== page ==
By Ray Stern
By Ray Stern
By New Times
By Amy Silverman
By Stephen Lemons
By Stephen Lemons
By Monica Alonzo
By Chris Parker
Eva Mae Wilson might as well have been a ghost.
She didn't speak to strangers. She never opened her front door to company. She guarded her personal life as if it were a precious treasure someone might want to steal.
For most of her life, she cultivated anonymity like the flowers she tended in her front yard, blending in like background music or an unnamed extra in a crowded movie scene.
While she allowed a handful of people to get to know her, she never invited any of them into the home she'd lived in for 30 years.
Both women lived alone in the quiet Coronado neighborhood just east of Seventh Street in central Phoenix. They shared the same palm-tree-lined sidewalk, looked out over the same elementary school playground that filled with children every day.
Sprawling Phoenix is a city with a reputation for unneighborliness, where people have a hard time getting to know -- or simply don't want to know -- the folks who live closest to them.
But Donna Nichols and Eva Mae Wilson managed to overcome the invisible boundaries of personal space.
Nichols, 60, was divorced and Eva Mae had never married. They had a mutual love for gardening, and talked often, sitting on Nichols' front porch. Eva Mae wrote her neighbor poetry, and left thank-you notes. Nichols kept an eye on the frail older woman, who required daily medication to stay healthy, always checking to see if a light was on in the house next door.
When she needed to talk to Eva Mae, Nichols would have to call out from the woman's porch and wait until Eva Mae shuffled outside.
And yet, in early January, Eva Mae opened her door -- and her life -- to a pair of strange men.
One of the men said he owned a landscaping business in Scottsdale. He told Nichols he drove past Eva Mae's house by chance. He said he wanted to help the old woman fix up her property, or at least find her a better place to live.
A month later, in early February, Donna Nichols watched the man lead her neighbor away. In her arms, Eva Mae Wilson carried one of her four pet cats, wrapped in a ratty cloth.
"It's okay," Eva Mae told her neighbor, as she was taken to a waiting car.
Nichols asked the man to make sure to bring an address back so the two women could keep in touch. He promised that he would.
But he never returned.
In the three months since she was last seen, Eva Mae's mail has piled up at the post office, still awaiting a forwarding address. Her house has been sold to a California investor. Three of her pet cats have been discovered dead inside the home.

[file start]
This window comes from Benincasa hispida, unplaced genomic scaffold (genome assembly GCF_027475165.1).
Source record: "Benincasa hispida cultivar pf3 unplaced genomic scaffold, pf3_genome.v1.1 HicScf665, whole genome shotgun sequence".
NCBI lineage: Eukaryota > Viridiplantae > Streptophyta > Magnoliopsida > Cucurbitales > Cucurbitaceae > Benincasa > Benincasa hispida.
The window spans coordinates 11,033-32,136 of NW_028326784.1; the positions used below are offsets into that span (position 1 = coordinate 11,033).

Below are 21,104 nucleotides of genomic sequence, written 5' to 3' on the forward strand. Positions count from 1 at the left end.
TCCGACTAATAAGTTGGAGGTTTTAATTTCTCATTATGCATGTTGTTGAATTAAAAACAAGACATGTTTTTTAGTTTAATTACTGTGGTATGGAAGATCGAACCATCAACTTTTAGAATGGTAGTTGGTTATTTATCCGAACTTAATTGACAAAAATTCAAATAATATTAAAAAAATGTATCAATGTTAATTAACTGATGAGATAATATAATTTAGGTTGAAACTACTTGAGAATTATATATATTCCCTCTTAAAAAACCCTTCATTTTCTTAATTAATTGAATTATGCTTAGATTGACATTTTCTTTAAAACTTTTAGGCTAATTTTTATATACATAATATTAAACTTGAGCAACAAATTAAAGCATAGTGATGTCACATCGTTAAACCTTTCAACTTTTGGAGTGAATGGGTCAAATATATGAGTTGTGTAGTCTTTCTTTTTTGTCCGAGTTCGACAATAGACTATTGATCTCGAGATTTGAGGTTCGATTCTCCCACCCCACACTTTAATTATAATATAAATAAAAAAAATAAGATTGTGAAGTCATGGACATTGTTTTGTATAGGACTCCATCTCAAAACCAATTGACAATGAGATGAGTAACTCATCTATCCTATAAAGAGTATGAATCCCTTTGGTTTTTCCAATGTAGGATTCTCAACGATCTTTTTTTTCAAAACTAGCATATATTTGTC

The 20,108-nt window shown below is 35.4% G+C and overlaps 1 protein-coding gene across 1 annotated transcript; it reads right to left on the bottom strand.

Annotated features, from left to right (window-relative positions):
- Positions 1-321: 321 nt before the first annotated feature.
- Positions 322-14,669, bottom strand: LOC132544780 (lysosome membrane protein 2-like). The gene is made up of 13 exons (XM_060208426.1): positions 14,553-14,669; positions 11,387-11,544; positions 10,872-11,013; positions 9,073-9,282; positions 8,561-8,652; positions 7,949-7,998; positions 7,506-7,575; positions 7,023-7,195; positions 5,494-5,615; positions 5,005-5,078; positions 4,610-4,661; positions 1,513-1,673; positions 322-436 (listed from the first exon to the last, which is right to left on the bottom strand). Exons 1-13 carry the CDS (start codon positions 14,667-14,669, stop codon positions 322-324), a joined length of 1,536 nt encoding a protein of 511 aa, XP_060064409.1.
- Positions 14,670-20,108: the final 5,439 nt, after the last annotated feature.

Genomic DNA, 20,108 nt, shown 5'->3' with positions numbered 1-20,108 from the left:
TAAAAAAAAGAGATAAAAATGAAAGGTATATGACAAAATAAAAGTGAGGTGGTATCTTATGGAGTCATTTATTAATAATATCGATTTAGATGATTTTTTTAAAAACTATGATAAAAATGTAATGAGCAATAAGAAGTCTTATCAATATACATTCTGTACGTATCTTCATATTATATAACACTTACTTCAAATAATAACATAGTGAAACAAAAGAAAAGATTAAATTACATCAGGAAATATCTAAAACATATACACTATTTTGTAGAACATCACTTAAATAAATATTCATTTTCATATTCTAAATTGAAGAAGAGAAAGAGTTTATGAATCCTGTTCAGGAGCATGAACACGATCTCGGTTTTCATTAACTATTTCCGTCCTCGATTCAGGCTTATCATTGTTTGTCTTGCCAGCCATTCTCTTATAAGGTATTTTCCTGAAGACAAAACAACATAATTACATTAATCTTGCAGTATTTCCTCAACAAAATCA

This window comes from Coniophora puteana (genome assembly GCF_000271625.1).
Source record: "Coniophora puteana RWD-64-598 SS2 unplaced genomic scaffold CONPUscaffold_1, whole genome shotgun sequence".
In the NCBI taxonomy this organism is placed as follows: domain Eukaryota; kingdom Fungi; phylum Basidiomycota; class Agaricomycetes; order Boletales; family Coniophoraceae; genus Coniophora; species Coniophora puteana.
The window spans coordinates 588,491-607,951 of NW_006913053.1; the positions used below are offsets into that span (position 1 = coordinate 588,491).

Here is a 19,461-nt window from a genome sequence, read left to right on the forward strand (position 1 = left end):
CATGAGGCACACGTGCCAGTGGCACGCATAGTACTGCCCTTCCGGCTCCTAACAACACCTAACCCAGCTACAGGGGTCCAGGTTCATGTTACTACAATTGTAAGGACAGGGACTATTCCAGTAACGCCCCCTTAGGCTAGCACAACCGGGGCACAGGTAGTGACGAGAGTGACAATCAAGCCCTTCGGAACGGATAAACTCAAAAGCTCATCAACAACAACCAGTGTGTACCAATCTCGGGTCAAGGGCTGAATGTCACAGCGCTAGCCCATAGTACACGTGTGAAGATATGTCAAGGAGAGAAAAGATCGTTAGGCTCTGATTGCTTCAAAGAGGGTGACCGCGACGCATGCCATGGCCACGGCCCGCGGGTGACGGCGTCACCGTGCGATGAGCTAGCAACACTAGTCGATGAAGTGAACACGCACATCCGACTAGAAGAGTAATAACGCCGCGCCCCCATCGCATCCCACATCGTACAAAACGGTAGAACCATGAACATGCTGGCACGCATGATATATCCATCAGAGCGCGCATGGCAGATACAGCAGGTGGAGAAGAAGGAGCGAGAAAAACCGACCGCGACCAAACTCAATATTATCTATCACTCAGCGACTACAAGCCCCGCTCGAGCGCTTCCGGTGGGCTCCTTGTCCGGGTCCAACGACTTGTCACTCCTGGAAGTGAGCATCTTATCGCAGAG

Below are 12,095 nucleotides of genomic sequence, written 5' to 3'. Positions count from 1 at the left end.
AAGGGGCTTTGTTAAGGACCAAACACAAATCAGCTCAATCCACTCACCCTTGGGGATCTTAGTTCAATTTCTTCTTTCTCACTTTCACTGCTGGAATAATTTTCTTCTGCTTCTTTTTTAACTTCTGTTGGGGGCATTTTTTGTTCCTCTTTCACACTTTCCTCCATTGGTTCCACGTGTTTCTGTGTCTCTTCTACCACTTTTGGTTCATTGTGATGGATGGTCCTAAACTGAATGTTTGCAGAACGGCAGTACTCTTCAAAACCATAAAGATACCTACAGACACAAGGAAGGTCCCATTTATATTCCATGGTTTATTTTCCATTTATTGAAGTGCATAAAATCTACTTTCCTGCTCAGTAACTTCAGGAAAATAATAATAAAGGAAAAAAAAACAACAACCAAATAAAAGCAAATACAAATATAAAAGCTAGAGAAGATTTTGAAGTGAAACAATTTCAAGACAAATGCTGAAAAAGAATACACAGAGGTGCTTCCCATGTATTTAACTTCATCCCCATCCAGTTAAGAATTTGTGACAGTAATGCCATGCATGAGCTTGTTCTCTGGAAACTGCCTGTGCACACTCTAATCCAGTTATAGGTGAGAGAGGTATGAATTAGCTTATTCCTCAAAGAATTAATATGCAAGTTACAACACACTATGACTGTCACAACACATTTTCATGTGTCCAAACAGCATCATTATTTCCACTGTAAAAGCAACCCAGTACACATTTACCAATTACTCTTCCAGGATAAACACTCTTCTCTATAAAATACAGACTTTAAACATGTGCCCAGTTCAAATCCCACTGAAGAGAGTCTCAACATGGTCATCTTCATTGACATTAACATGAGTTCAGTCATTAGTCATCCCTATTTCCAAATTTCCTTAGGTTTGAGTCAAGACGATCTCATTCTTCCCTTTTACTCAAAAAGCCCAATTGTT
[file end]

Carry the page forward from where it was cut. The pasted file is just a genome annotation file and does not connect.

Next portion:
Nichols and the few other people who had a place in Eva Mae's small world -- among them a work friend, the mail carrier, her gardener, a real estate agent, the people who took over her house -- have been trying to solve the mystery:
What happened to Eva Mae?
And who was the mysterious man?
"It doesn't make any sense," Nichols says. "How could somebody just drop off the face of the Earth?"
It turns out she didn't.
For years, neighbors got used to seeing little of Eva Mae.
She had no family. Both her parents had died. No one came to visit. The only people who did show up at her house were a ragtag group of landscapers that Eva Mae paid to help tend to her yard.
Most days, she wouldn't even step outside until the sun set because the dry, hot air made breathing difficult, especially for someone like Eva Mae, who suffers from severe asthma.
When she was outside, Eva Mae kept to herself. She would sit on her porch and direct the landscapers. Occasionally, she would talk to Sam Robinson, her neighbor to the west of 30 years.
If Eva Mae did leave her house, it was by taxi. At least once a month, she would walk over to Nichols' house, use the phone and call a cab.
Then she would tip the driver an extra $5 to take her to the Fry's supermarket near 30th Street and Thomas, and wait outside while she shopped, cashed her monthly social security check and filled her prescriptions. Another $5 tip got the driver to carry her bags to her porch.
Even though she survived on meager funds, Eva Mae never let that deter her from tipping well, friends say. She reasoned that cab drivers, like everyone else, had to make a living and needed the extra money.
Sometimes, her neighbors would worry when they realized they hadn't seen Eva Mae for several days. Once last year, someone called Phoenix police to come check on her.
Robinson remembers that particular occasion, because he was asked by police to convince the old woman to come to the door. She refused to answer the officer's repeated knocks.